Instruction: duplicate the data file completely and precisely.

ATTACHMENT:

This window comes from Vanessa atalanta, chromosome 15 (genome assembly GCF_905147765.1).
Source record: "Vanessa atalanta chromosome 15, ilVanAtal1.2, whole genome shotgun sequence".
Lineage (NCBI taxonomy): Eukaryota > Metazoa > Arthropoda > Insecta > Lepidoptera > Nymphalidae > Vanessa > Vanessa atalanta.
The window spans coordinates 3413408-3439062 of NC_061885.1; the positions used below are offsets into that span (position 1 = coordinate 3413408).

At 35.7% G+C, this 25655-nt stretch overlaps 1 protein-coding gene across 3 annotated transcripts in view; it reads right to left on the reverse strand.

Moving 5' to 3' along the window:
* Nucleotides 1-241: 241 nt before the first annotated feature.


This window comes from Vanessa atalanta, chromosome 15 (genome assembly GCF_905147765.1).
Source record: "Vanessa atalanta chromosome 15, ilVanAtal1.2, whole genome shotgun sequence".
Lineage (NCBI taxonomy): Eukaryota > Metazoa > Arthropoda > Insecta > Lepidoptera > Nymphalidae > Vanessa > Vanessa atalanta.
The window spans coordinates 3413408-3439062 of NC_061885.1; the positions used below are offsets into that span (position 1 = coordinate 3413408).

At 35.7% G+C, this 25655-nt stretch overlaps 1 protein-coding gene across 3 annotated transcripts in view; it reads right to left on the reverse strand.

Moving 5' to 3' along the window:
* Nucleotides 1-241: 241 nt before the first annotated feature.